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Mar

21

Richard Stephens

Isaiah 43:16-21; Psalm 126; Philippians 3:4b-14; John 12:1-8

My two brothers and I sometimes built rafts, using water-soaked logs, and other scrap lumber, and launched them on the great Mississippi River, from the banks of our farm which was located about 20 miles as the crow flies south of Hannibal, the home of Mark Twain. The river was the dominant force of nature in our lives, and it was full of risk and opportunity. We set out trot lines summer evenings, each with 40 or so hooks baited with small minnows or grasshoppers, hoping to catch the large catfish that prowled the deeps behind dikes (dams of rock and willows angling a hundred feet or so from shore) that had been built to direct the current from one bank to the other cutting a path in the river floor for stern-wheeler barge liners to follow thus avoiding the shallows. I was the motor rowing our 14 foot boat out on the mighty river, and my brother was the skilled guide placing our trot lines in just the right places as I rowed along the water-lines of the dikes, and raising the lines next morning in anticipation of our catch. It was after the catch, and finishing up chores, that we would sometimes launch our raft, board it, and try to guide its journey in the swirling currents.

The raft was where I learned my first practical lessons of faith. You see, when we boarded the rig, it would begin to sink under our weight. How far down would it go? was the compelling question! Would it hold us up on our journey down stream, or would it continue to sink. Most times the raft would sink taking us down to about knee deep in water where it would reach a point of buoyancy and then carry us along on our journey. Life on the raft on the Mississippi was always a balancing act of faith and works. Life on the Mississippi was also full of hope and sometimes despair, especially when the river was at flood stage. While we were on the raft we were relatively safe. But, let the raft tilt too much, due to an unseen, below surface, swirling eddy, and it would upend, throwing us in the river, putting us at risk, risk of drowning. On one occasion, my brother went under, did not surface immediately being caught in the eddy. Providentially, the current brought him around to the bank where his toe touched it and he levitated to the surface thus avoiding the tragedy we all lived with as Mississippi river rats.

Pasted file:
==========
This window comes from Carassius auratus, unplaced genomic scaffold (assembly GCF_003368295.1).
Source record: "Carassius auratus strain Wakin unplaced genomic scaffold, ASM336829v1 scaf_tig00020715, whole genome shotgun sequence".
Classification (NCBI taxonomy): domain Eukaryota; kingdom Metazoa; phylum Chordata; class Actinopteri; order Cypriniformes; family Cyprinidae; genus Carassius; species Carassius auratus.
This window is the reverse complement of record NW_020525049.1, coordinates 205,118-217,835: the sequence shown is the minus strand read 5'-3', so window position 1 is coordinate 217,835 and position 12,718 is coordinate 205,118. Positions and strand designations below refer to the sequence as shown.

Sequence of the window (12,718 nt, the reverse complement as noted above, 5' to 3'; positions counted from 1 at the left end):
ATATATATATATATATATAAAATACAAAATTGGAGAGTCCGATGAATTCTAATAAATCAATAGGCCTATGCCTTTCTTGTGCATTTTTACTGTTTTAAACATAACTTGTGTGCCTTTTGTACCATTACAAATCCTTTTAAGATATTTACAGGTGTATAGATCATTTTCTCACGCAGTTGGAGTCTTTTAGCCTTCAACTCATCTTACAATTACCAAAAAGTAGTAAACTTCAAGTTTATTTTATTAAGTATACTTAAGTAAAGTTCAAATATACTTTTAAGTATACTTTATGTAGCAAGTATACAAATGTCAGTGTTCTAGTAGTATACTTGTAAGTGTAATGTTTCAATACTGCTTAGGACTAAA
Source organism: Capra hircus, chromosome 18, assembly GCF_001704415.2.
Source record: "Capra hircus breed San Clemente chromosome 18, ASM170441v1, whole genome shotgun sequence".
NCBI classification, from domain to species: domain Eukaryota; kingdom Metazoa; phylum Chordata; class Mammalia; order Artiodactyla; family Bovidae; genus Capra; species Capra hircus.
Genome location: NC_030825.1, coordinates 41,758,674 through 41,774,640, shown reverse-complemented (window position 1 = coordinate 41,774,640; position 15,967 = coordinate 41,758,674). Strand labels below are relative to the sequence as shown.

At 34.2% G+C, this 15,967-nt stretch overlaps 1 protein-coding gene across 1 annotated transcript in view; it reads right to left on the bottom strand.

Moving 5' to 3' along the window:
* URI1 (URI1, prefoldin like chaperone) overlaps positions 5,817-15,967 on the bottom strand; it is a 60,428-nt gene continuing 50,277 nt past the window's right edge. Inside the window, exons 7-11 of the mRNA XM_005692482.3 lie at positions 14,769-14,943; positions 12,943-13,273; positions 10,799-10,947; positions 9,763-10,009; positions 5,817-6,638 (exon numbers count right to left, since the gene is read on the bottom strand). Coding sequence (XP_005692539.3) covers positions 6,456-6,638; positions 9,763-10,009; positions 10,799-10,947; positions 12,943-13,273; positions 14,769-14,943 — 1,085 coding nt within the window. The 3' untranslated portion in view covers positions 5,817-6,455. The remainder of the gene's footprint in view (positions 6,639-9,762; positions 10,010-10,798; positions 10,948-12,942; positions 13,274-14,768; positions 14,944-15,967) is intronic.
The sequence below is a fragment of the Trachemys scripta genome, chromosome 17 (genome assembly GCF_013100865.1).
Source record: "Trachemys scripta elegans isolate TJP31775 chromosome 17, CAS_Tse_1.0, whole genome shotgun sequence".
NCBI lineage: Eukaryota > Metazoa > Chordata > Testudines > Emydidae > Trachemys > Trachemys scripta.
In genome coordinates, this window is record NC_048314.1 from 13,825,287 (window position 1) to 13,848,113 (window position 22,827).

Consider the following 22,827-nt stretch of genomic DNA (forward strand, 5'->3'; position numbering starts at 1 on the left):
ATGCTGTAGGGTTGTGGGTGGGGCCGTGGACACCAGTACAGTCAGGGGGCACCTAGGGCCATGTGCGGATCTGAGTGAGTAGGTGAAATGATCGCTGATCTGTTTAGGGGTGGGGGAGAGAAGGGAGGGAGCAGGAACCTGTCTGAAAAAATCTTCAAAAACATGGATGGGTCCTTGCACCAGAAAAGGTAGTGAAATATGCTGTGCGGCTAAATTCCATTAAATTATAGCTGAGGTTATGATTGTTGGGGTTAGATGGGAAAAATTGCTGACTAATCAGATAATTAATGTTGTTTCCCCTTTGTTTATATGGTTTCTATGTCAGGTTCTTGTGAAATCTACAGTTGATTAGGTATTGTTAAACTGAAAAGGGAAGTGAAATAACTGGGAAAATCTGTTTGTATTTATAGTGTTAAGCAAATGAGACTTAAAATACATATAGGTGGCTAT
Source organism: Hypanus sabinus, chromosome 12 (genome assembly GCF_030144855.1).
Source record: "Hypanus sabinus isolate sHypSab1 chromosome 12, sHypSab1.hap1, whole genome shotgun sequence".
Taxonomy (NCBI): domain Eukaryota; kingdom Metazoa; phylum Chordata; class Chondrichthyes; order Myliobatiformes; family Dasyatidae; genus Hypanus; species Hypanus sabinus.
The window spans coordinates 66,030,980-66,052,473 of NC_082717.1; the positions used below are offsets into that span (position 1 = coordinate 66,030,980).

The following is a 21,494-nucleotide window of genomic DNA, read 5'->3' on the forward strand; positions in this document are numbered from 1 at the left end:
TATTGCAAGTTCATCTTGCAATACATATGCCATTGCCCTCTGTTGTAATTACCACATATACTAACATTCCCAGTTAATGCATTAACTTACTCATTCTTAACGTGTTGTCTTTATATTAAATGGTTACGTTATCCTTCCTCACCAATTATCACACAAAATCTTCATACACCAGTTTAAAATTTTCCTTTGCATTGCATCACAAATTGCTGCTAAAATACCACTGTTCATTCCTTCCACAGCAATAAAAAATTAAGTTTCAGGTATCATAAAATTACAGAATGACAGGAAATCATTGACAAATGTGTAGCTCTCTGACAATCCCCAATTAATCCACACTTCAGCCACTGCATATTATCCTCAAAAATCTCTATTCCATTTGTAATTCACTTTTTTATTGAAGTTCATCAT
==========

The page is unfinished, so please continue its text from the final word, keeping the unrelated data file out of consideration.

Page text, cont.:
Another dominant force in my family’s life was the little Free Methodist Church in the village of Ashburn, Missouri, the first church in the Missouri Conference of about a dozen churches. My grandfather had built the church out of sawmill lumber (unfinished boards) to have a place of worship after he and his family had been “read out” (my father told me) of the Frankford Methodist Church where they had received the experience of “holiness,” during a revival meeting. A secular history of Pike County (copyright 1883) reports the formation of this Free Methodist Church naming the members of my family who left the Frankford church and were the core of the new “Free” Methodist Church, before it became a Free Methodist Church. Three books were the standard sources used in this church: The Holy Bible with the Apocrypha, the 1910 Blue Back Hymnal, and the brown Worship in Song. The language of these books was not the coin of the realm of the streets, hills, and river of Ashburn. But, the themes of these books often correlated almost perfectly with life on these streets, hills, and the river, especially

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my waywardness (my sin), the grace of God, God’s mercy and forgiveness, and God’s call to care for the little people—the poor, and hope. You see, Ashburn was a community in decline since the DuPont Powder Plant had closed at the beginning of the Great Depression. In a short span of time, Ashburn went from a metropolis of 640 people to 100 the year of my birth, 1932. Most of us who were left were either poor or the poorest of the poor. The church had declined from around 20 to 9, plus the so-called “three boys of Lewis and Cleo,” Gayle, Richard and Charles. And, we believed in hope, hope for betterment on earth, and ultimately hope for Heaven.